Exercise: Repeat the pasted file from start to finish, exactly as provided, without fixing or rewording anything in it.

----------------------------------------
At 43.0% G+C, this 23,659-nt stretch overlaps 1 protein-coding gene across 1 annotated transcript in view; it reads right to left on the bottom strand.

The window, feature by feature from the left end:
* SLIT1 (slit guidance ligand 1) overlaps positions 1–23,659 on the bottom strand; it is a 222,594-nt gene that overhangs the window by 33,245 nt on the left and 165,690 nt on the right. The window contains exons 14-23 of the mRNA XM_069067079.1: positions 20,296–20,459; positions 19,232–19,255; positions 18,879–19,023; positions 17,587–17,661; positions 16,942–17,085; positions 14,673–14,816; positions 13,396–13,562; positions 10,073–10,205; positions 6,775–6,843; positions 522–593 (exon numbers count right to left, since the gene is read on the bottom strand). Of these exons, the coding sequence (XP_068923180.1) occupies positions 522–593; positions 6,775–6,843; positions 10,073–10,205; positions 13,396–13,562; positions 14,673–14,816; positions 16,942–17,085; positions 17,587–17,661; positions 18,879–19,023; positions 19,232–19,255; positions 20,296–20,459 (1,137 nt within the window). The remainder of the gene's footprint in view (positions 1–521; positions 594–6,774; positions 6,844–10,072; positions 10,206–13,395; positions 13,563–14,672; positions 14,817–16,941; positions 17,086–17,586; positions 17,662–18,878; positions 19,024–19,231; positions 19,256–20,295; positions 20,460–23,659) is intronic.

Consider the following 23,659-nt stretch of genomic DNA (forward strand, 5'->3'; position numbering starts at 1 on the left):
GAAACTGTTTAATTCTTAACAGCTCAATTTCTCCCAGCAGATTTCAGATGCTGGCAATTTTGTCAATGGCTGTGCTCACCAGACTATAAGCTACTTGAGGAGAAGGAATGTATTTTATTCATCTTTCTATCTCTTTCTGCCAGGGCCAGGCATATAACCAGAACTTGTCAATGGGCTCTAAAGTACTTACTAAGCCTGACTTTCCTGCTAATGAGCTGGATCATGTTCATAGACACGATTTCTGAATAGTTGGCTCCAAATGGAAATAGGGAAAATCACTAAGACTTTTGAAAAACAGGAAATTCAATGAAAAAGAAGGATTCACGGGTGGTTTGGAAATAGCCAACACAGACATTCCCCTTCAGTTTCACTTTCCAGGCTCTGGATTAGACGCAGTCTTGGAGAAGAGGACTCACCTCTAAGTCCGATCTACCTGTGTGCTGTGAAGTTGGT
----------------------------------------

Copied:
At 43.0% G+C, this 23,659-nt stretch overlaps 1 protein-coding gene across 1 annotated transcript in view; it reads right to left on the bottom strand.

The window, feature by feature from the left end:
* SLIT1 (slit guidance ligand 1) overlaps positions 1–23,659 on the bottom strand; it is a 222,594-nt gene that overhangs the window by 33,245 nt on the left and 165,690 nt on the right. The window contains exons 14-23 of the mRNA XM_069067079.1: positions 20,296–20,459; positions 19,232–19,255; positions 18,879–19,023; positions 17,587–17,661; positions 16,942–17,085; positions 14,673–14,816; positions 13,396–13,562; positions 10,073–10,205; positions 6,775–6,843; positions 522–593 (exon numbers count right to left, since the gene is read on the bottom strand). Of these exons, the coding sequence (XP_068923180.1) occupies positions 522–593; positions 6,775–6,843; positions 10,073–10,205; positions 13,396–13,562; positions 14,673–14,816; positions 16,942–17,085; positions 17,587–17,661; positions 18,879–19,023; positions 19,232–19,255; positions 20,296–20,459 (1,137 nt within the window). The remainder of the gene's footprint in view (positions 1–521; positions 594–6,774; positions 6,844–10,072; positions 10,206–13,395; positions 13,563–14,672; positions 14,817–16,941; positions 17,086–17,586; positions 17,662–18,878; positions 19,024–19,231; positions 19,256–20,295; positions 20,460–23,659) is intronic.

Consider the following 23,659-nt stretch of genomic DNA (forward strand, 5'->3'; position numbering starts at 1 on the left):
GAAACTGTTTAATTCTTAACAGCTCAATTTCTCCCAGCAGATTTCAGATGCTGGCAATTTTGTCAATGGCTGTGCTCACCAGACTATAAGCTACTTGAGGAGAAGGAATGTATTTTATTCATCTTTCTATCTCTTTCTGCCAGGGCCAGGCATATAACCAGAACTTGTCAATGGGCTCTAAAGTACTTACTAAGCCTGACTTTCCTGCTAATGAGCTGGATCATGTTCATAGACACGATTTCTGAATAGTTGGCTCCAAATGGAAATAGGGAAAATCACTAAGACTTTTGAAAAACAGGAAATTCAATGAAAAAGAAGGATTCACGGGTGGTTTGGAAATAGCCAACACAGACATTCCCCTTCAGTTTCACTTTCCAGGCTCTGGATTAGACGCAGTCTTGGAGAAGAGGACTCACCTCTAAGTCCGATCTACCTGTGTGCTGTGAAGTTGGT